# n-th roots of Pythagorean numbers

Let $F$ be the field ${\mathbb Q}(i)\subset \mathbb C$ and let $T\subset F$ be the set of all elements of complex absolute value 1. Let $n$ be a natural number $\ge 2$ and let $\mu_n(T)\subset\mathbb C$ be the set of all $n$-th roots of elements of $T$. Finally, let $E=F(\mu_n(T))$.

Question: Is the field extension $E/F$ finite or infinite?

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Since $1$ is in $T$, the n-th roots of unity $\mu_n(1)$ are in $E$. Thus $E$ contains the field of all roots of unity, hence is infinite. – Franz Lemmermeyer Feb 10 '11 at 12:13
oops - n is supposed to be fixed. The answer is still that $E$ is infinite because the group of rational points on the unit circle is not finitely generated. I'll provide references later. – Franz Lemmermeyer Feb 10 '11 at 12:20
@Franz: If you could show that the group $T$ is an direct sum of infinitely many copies of $\mathbb Z$, that would prove that the extension is infinite. Otherwise it could be that $T$ is not finitely generated, but contains the $n$-th roots nevertheless, at least all but finitely many. – Anton Feb 10 '11 at 12:59
For every prime $p$ in $\mathbb{Z}$ that splits in $\mathbb{Z}[i]$ as $q\bar{q}$, $T$ contains $q/\bar{q}$. All such elements generate an infinite dimensional free subgroup in $T$. – Yaakov Baruch Feb 10 '11 at 14:28

Tan (The group of rational points on the unit circle, Math. Mag. 69 (1996), 163-171) proved that the group of rational points on the unit circle modulo torsion is isomorphic to infinitely many copies of $\mathbb Z$.

I have given a couple of references to related articles in Kreise und Quadrate modulo $p$, Math. Semesterber. 47 (2000), 51-73.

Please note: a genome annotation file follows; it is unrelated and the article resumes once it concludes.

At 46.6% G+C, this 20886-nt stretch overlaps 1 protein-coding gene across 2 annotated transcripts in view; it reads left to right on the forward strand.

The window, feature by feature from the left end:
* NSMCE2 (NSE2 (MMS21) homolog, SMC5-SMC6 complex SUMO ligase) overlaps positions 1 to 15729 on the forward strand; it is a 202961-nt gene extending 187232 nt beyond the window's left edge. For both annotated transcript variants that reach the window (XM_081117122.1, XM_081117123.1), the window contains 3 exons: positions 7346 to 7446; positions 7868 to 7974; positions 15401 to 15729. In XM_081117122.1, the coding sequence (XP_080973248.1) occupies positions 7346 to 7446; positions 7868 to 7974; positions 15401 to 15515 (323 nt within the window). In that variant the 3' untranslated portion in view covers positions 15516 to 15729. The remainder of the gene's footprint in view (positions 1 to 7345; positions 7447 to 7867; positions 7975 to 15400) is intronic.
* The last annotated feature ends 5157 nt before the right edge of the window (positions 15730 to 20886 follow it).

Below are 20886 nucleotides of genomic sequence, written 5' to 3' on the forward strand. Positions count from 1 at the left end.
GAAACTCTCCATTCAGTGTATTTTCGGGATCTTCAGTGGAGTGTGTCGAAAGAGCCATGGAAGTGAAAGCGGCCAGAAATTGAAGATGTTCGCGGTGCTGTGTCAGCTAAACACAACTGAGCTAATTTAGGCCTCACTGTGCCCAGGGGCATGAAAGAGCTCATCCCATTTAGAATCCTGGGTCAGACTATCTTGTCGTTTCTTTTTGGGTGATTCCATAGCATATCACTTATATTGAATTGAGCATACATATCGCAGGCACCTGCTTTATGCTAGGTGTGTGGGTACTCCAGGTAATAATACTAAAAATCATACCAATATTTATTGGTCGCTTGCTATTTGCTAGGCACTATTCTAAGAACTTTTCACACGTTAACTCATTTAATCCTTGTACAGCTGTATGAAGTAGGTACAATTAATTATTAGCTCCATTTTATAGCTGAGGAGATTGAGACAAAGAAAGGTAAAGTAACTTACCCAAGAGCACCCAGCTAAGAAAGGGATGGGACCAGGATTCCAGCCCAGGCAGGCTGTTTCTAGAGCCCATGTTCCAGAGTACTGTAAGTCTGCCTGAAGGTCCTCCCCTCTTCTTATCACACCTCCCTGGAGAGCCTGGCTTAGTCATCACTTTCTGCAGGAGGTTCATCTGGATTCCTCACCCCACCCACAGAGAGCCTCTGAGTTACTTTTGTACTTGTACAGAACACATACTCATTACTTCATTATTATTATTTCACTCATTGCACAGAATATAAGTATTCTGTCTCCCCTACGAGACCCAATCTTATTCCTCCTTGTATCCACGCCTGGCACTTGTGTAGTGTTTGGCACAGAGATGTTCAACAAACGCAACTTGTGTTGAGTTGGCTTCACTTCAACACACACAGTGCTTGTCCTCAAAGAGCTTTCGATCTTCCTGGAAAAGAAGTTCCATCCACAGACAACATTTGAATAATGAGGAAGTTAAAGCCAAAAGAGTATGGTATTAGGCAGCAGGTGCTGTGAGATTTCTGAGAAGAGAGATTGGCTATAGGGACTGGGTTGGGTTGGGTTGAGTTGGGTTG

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@Franz : I guess you mean infinitely many copies of Z. Recently I came across the following unpublished note by Elkies : math.harvard.edu/~elkies/Misc/hilbert.pdf There he shows that the mentioned result is a nice application of Hilbert's Theorem 90. – François Brunault Feb 10 '11 at 20:58
@Francois: thanks. – Franz Lemmermeyer Feb 11 '11 at 6:58

(This may have errors - I'm not an algebraic number theorist.)

We have a complete description of the multiplicative structure of $F = \mathbb{Q}(i)$. It is: $$\mathbb{Q}(i)^\times \cong \left( \bigoplus_{p \cong 1 \mod 4} (\mathbb{Z} \oplus \mathbb{Z}) \right) \oplus \left( \bigoplus_{\text{other } p} \mathbb{Z} \right) \oplus \mathbb{Z}/4\mathbb{Z}.$$ Note that there are no $n$-divisible subgroups, except the 4th roots of unity (when $n$ is odd). This is a good sign of infinite degree.

Each prime $p$ congruent to 1 mod 4 can be written as product of primes $(a+ib)(a-ib)$, with $a$ and $b$ unique up to obvious symmetries. We find that $\frac{a+ib}{a-ib} \in T$, and is a primitive element in the copy of $\mathbb{Z} \oplus \mathbb{Z}$ in the big sum corresponding to $p$. In particular, it is not an $n$th power for $n \geq 2$.

We can now construct a sequence of fields $F=F_0 \subset F_1 \subset \dots$, where $F_k$ is given by starting with $F_{k-1}$, and adjoining an $n$th root of the number $\frac{a+ib}{a-ib}$ corresponding to some prime congruent to 1 mod 4 over which $F_{k-1}$ is unramified. Since finite extensions are ramified over finitely many primes, and adjoining the $n$th root creates ramification over $p$, we have strict containment at each step, and the chain does not terminate after finitely many steps. The union of the chain is an infinite degree extension that is contained in $E$, so $E$ has infinite degree over $F$.

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First error! I should have said that in realizing the description of $\mathbb{Q}(i)^\times$, we fixed a choice of generators for the splittings of the primes $p$ congruent to 1 mod 4. Otherwise, the number $\frac{a+ib}{a-ib}$ is only a well-defined primitive element in the copy of $\mathbb{Z} \oplus \mathbb{Z}$ after we quotient by the copy of $\mathbb{Z}/4\mathbb{Z}$ that makes the 4th roots of unity. – S. Carnahan Feb 10 '11 at 18:31